The week leading up to Derby is my favorite week. (And that includes the last week of school. Well, except for tournament time.) I love the excitement in Kentucky as we prepare to show off our state, welcome the celebs, and embrace the guests from all over.
I make a big deal out of this in my classroom, especially on Oaks Day, since we will not be in school on the day of the actual Derby.
Here are some things I do in my classroom to help make the Kentucky Derby a fun, memorable, and educational experience for all.
In order to have a really successful day, I need help. I send home a sheet asking parents for an hour of their time a week beforehand. The responses I get help determine the size of the centers. I basically have two options:
The Bare Bones: this setup requires five centers-four the children rotate through and one where you pull kids. You will need an adult for three of them. I plan on about 15 minutes per center.
Math: This requires an adult. There are measurement opportunities galore here! A thoroughbred's stride is between 20-25 feet. I have them estimate how far they think this distance is, then measure it.
Since it usually takes around two minutes for the horses to run the race, I have them choose two of the following exercises: jumps, jumping jacks, toe touches, or writing their name. First they make an estimate of how many times they think they can do this in two minutes. Then they have a timer and time themselves for two minutes and record the actual amount.
And last, we discuss how a horse is measured in hands. They are also only measured from their hooves to the top of their backs. They can estimate how many hands tall they are, then help each other measure themselves. A hand is the equivalent of 4", so I have 4" strips already cut and laminated.
Literacy: Kentucky's state song is, "My Old Kentucky Home". Our music teacher does a really great job of teaching it during music but I like to make sure we cover it in the room as well. I have cut the words out and the kids put it together on a pocket chart. If the last group has a completed song, then they are to go through and find nouns, verbs, and rhyming words. And we have to sing it as a class. It would be a travesty if we didn't!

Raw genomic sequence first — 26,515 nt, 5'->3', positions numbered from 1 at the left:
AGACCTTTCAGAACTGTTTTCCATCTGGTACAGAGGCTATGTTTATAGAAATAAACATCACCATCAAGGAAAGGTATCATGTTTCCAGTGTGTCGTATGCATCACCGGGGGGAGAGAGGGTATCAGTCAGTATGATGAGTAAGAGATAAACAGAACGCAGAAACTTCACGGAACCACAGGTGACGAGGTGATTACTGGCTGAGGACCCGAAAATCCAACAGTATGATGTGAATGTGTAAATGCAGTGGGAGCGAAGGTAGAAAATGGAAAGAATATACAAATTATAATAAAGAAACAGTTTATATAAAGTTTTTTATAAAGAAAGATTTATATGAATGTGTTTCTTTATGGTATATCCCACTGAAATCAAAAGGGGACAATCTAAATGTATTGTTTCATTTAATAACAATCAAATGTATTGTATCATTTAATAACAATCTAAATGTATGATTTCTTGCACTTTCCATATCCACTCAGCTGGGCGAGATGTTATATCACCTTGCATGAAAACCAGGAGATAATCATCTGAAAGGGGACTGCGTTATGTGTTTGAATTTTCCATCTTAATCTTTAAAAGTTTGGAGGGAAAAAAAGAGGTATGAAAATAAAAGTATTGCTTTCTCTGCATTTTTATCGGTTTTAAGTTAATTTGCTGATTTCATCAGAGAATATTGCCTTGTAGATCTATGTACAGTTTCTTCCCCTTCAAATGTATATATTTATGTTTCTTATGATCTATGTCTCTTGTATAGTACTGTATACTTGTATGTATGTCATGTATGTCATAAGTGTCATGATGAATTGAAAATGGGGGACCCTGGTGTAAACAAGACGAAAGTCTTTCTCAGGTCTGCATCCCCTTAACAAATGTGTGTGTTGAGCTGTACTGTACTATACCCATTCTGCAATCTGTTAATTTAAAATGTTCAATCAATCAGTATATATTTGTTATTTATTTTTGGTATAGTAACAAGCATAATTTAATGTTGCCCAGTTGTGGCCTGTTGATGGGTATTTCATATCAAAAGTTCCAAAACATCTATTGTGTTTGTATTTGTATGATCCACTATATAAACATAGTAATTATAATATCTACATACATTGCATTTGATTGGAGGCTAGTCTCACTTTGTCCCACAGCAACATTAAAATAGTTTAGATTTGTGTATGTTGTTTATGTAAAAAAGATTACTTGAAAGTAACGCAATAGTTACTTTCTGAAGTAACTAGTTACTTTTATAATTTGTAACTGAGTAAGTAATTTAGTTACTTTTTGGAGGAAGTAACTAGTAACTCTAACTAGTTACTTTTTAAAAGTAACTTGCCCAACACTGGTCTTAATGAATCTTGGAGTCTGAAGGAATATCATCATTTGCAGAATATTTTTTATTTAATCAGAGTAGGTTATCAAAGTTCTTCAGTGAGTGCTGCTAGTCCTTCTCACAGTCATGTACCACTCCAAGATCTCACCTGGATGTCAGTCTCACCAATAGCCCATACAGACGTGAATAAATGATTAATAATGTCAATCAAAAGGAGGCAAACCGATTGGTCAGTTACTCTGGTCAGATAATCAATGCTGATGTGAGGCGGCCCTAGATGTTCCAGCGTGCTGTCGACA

Art: I've got two jockey silks I use, and here's one if you need it. There are two methods of thought on this: you can either challenge them to show symmetry on their silks, or just let them be creative. I do copy mine on 12x18 construction paper to let them have plenty of space to be creative. I also check out books from the library on how to draw horses, just for the fun on it. To help get the kids started, I have printed out some pictures of silk designs. You can google images but here is one of my favs. And here is another. If your class needs a template, this will give them plenty of ideas. (If they don't finish them during that center, it's nice to have a few minutes later in the day to do so.)
Food: Another one that requires an adult. I buy my Derby pies from Kroger because I'm too lazy to make them. And they usually have a sale on them the days prior to Derby. I just serve Derby pies and lemonade. Many have never tried it before. You can keep a tally and then turn it into a graph or pictograph to be read, analyzed, and interpreted.
Hats: Requires an adult with much patience, preferably two. I get about three arm's lengths of colored butcher paper from the work room and masking tape. While all the other centers are going on, you pull kids and plop them into a chair. Stick their head in the middle of the butcher paper and secure it with masking tape. Then gently roll up the ends until you have a Scarlett O'Hara style hat for the girls and a bowler for the boys.
Transitions: Because I live in the mindset of "Go Big or Go Home", I have a few horse cutouts hanging up. And when it's time to switch centers, I've got the call to the post to signal when it's time to switch centers.
My next post will add some more ideas to this basic setup, plus some books and resources that will be useful to you.